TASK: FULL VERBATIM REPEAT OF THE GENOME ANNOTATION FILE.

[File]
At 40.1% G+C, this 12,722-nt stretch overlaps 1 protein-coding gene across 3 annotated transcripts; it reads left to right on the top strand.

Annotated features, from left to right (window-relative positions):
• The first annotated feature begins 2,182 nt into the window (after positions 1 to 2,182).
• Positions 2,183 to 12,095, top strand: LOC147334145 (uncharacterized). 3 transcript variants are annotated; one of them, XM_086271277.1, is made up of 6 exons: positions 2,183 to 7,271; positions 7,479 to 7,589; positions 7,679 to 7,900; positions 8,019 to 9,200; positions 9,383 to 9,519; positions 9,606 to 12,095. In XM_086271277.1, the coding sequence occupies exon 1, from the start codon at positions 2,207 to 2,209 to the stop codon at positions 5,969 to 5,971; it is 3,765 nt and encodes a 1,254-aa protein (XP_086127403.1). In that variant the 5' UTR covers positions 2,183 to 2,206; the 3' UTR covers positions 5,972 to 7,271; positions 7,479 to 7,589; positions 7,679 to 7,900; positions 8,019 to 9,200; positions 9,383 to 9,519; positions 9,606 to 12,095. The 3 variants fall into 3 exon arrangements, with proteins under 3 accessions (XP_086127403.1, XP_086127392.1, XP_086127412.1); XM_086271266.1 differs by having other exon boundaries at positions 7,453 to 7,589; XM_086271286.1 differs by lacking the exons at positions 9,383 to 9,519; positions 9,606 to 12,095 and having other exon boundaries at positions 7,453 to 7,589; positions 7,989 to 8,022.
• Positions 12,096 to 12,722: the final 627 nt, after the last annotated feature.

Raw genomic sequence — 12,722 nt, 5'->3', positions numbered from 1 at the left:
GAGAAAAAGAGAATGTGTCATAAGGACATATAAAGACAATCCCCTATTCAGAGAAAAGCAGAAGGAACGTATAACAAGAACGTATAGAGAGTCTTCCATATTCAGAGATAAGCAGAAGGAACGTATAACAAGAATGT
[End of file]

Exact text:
At 40.1% G+C, this 12,722-nt stretch overlaps 1 protein-coding gene across 3 annotated transcripts; it reads left to right on the top strand.

Annotated features, from left to right (window-relative positions):
• The first annotated feature begins 2,182 nt into the window (after positions 1 to 2,182).
• Positions 2,183 to 12,095, top strand: LOC147334145 (uncharacterized). 3 transcript variants are annotated; one of them, XM_086271277.1, is made up of 6 exons: positions 2,183 to 7,271; positions 7,479 to 7,589; positions 7,679 to 7,900; positions 8,019 to 9,200; positions 9,383 to 9,519; positions 9,606 to 12,095. In XM_086271277.1, the coding sequence occupies exon 1, from the start codon at positions 2,207 to 2,209 to the stop codon at positions 5,969 to 5,971; it is 3,765 nt and encodes a 1,254-aa protein (XP_086127403.1). In that variant the 5' UTR covers positions 2,183 to 2,206; the 3' UTR covers positions 5,972 to 7,271; positions 7,479 to 7,589; positions 7,679 to 7,900; positions 8,019 to 9,200; positions 9,383 to 9,519; positions 9,606 to 12,095. The 3 variants fall into 3 exon arrangements, with proteins under 3 accessions (XP_086127403.1, XP_086127392.1, XP_086127412.1); XM_086271266.1 differs by having other exon boundaries at positions 7,453 to 7,589; XM_086271286.1 differs by lacking the exons at positions 9,383 to 9,519; positions 9,606 to 12,095 and having other exon boundaries at positions 7,453 to 7,589; positions 7,989 to 8,022.
• Positions 12,096 to 12,722: the final 627 nt, after the last annotated feature.

Raw genomic sequence — 12,722 nt, 5'->3', positions numbered from 1 at the left:
GAGAAAAAGAGAATGTGTCATAAGGACATATAAAGACAATCCCCTATTCAGAGAAAAGCAGAAGGAACGTATAACAAGAACGTATAGAGAGTCTTCCATATTCAGAGATAAGCAGAAGGAACGTATAACAAGAATGT